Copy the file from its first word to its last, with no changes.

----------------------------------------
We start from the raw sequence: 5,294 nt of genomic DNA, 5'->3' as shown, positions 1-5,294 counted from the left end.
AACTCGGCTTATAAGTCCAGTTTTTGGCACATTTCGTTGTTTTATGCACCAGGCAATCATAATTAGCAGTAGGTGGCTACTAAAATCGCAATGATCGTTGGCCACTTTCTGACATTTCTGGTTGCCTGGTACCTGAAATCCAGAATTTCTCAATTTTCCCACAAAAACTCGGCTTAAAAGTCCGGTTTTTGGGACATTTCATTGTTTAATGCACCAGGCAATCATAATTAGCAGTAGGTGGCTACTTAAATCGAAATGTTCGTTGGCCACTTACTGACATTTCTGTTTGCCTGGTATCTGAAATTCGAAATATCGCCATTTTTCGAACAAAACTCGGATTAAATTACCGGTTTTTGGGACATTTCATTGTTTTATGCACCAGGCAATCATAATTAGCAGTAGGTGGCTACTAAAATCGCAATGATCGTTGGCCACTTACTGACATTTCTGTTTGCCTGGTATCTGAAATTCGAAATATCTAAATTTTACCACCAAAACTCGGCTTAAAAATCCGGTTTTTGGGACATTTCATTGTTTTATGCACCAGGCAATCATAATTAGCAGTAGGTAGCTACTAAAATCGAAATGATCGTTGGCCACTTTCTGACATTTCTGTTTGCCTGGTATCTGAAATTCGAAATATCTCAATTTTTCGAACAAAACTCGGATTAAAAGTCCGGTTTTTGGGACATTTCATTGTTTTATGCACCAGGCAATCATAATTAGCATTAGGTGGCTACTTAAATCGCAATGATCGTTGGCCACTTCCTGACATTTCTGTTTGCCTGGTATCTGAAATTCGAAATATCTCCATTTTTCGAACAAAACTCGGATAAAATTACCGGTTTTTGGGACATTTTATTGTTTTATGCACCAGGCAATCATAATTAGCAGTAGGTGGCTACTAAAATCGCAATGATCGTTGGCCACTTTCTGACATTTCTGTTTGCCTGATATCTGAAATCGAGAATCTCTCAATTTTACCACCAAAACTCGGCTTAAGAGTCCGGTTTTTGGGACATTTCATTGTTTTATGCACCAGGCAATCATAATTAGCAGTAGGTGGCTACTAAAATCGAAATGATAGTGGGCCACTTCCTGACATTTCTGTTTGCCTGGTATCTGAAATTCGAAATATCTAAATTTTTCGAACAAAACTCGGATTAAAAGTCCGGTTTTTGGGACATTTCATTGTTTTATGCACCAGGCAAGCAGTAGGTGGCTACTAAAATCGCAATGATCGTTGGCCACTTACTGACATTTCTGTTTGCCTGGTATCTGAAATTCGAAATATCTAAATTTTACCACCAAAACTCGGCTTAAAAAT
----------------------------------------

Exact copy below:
We start from the raw sequence: 5,294 nt of genomic DNA, 5'->3' as shown, positions 1-5,294 counted from the left end.
AACTCGGCTTATAAGTCCAGTTTTTGGCACATTTCGTTGTTTTATGCACCAGGCAATCATAATTAGCAGTAGGTGGCTACTAAAATCGCAATGATCGTTGGCCACTTTCTGACATTTCTGGTTGCCTGGTACCTGAAATCCAGAATTTCTCAATTTTCCCACAAAAACTCGGCTTAAAAGTCCGGTTTTTGGGACATTTCATTGTTTAATGCACCAGGCAATCATAATTAGCAGTAGGTGGCTACTTAAATCGAAATGTTCGTTGGCCACTTACTGACATTTCTGTTTGCCTGGTATCTGAAATTCGAAATATCGCCATTTTTCGAACAAAACTCGGATTAAATTACCGGTTTTTGGGACATTTCATTGTTTTATGCACCAGGCAATCATAATTAGCAGTAGGTGGCTACTAAAATCGCAATGATCGTTGGCCACTTACTGACATTTCTGTTTGCCTGGTATCTGAAATTCGAAATATCTAAATTTTACCACCAAAACTCGGCTTAAAAATCCGGTTTTTGGGACATTTCATTGTTTTATGCACCAGGCAATCATAATTAGCAGTAGGTAGCTACTAAAATCGAAATGATCGTTGGCCACTTTCTGACATTTCTGTTTGCCTGGTATCTGAAATTCGAAATATCTCAATTTTTCGAACAAAACTCGGATTAAAAGTCCGGTTTTTGGGACATTTCATTGTTTTATGCACCAGGCAATCATAATTAGCATTAGGTGGCTACTTAAATCGCAATGATCGTTGGCCACTTCCTGACATTTCTGTTTGCCTGGTATCTGAAATTCGAAATATCTCCATTTTTCGAACAAAACTCGGATAAAATTACCGGTTTTTGGGACATTTTATTGTTTTATGCACCAGGCAATCATAATTAGCAGTAGGTGGCTACTAAAATCGCAATGATCGTTGGCCACTTTCTGACATTTCTGTTTGCCTGATATCTGAAATCGAGAATCTCTCAATTTTACCACCAAAACTCGGCTTAAGAGTCCGGTTTTTGGGACATTTCATTGTTTTATGCACCAGGCAATCATAATTAGCAGTAGGTGGCTACTAAAATCGAAATGATAGTGGGCCACTTCCTGACATTTCTGTTTGCCTGGTATCTGAAATTCGAAATATCTAAATTTTTCGAACAAAACTCGGATTAAAAGTCCGGTTTTTGGGACATTTCATTGTTTTATGCACCAGGCAAGCAGTAGGTGGCTACTAAAATCGCAATGATCGTTGGCCACTTACTGACATTTCTGTTTGCCTGGTATCTGAAATTCGAAATATCTAAATTTTACCACCAAAACTCGGCTTAAAAAT